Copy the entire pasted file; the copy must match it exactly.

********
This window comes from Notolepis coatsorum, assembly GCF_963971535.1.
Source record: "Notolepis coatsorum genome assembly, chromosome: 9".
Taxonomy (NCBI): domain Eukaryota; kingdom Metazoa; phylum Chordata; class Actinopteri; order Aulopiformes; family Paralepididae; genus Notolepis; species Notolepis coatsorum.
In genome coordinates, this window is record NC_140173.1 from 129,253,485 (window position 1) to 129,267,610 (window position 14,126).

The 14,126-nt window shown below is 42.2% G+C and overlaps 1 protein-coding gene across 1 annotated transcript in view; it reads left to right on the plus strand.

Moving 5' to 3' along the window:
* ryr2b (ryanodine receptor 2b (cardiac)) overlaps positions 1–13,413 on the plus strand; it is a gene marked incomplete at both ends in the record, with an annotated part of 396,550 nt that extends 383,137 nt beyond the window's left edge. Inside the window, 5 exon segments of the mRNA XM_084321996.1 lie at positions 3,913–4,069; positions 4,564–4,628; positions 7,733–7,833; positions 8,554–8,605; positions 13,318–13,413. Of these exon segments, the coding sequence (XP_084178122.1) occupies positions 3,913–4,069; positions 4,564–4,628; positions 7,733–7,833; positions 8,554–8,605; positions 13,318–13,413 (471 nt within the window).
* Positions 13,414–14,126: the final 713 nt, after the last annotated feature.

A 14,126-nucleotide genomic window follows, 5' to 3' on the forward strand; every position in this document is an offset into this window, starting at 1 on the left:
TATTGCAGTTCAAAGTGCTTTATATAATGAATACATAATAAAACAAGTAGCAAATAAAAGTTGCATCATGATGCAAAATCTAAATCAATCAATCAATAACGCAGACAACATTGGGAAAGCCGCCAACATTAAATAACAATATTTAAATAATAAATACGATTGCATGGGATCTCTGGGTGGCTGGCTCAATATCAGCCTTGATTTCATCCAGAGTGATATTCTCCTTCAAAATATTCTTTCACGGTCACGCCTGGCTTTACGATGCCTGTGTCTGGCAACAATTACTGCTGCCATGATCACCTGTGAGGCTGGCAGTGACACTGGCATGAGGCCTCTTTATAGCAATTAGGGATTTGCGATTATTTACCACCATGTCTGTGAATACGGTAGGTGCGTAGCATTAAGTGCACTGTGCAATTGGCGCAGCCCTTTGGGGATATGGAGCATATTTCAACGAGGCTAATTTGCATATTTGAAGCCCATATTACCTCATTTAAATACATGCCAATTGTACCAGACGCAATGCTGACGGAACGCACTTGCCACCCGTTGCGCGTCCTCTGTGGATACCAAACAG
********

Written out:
This window comes from Notolepis coatsorum, assembly GCF_963971535.1.
Source record: "Notolepis coatsorum genome assembly, chromosome: 9".
Taxonomy (NCBI): domain Eukaryota; kingdom Metazoa; phylum Chordata; class Actinopteri; order Aulopiformes; family Paralepididae; genus Notolepis; species Notolepis coatsorum.
In genome coordinates, this window is record NC_140173.1 from 129,253,485 (window position 1) to 129,267,610 (window position 14,126).

The 14,126-nt window shown below is 42.2% G+C and overlaps 1 protein-coding gene across 1 annotated transcript in view; it reads left to right on the plus strand.

Moving 5' to 3' along the window:
* ryr2b (ryanodine receptor 2b (cardiac)) overlaps positions 1–13,413 on the plus strand; it is a gene marked incomplete at both ends in the record, with an annotated part of 396,550 nt that extends 383,137 nt beyond the window's left edge. Inside the window, 5 exon segments of the mRNA XM_084321996.1 lie at positions 3,913–4,069; positions 4,564–4,628; positions 7,733–7,833; positions 8,554–8,605; positions 13,318–13,413. Of these exon segments, the coding sequence (XP_084178122.1) occupies positions 3,913–4,069; positions 4,564–4,628; positions 7,733–7,833; positions 8,554–8,605; positions 13,318–13,413 (471 nt within the window).
* Positions 13,414–14,126: the final 713 nt, after the last annotated feature.

A 14,126-nucleotide genomic window follows, 5' to 3' on the forward strand; every position in this document is an offset into this window, starting at 1 on the left:
TATTGCAGTTCAAAGTGCTTTATATAATGAATACATAATAAAACAAGTAGCAAATAAAAGTTGCATCATGATGCAAAATCTAAATCAATCAATCAATAACGCAGACAACATTGGGAAAGCCGCCAACATTAAATAACAATATTTAAATAATAAATACGATTGCATGGGATCTCTGGGTGGCTGGCTCAATATCAGCCTTGATTTCATCCAGAGTGATATTCTCCTTCAAAATATTCTTTCACGGTCACGCCTGGCTTTACGATGCCTGTGTCTGGCAACAATTACTGCTGCCATGATCACCTGTGAGGCTGGCAGTGACACTGGCATGAGGCCTCTTTATAGCAATTAGGGATTTGCGATTATTTACCACCATGTCTGTGAATACGGTAGGTGCGTAGCATTAAGTGCACTGTGCAATTGGCGCAGCCCTTTGGGGATATGGAGCATATTTCAACGAGGCTAATTTGCATATTTGAAGCCCATATTACCTCATTTAAATACATGCCAATTGTACCAGACGCAATGCTGACGGAACGCACTTGCCACCCGTTGCGCGTCCTCTGTGGATACCAAACAG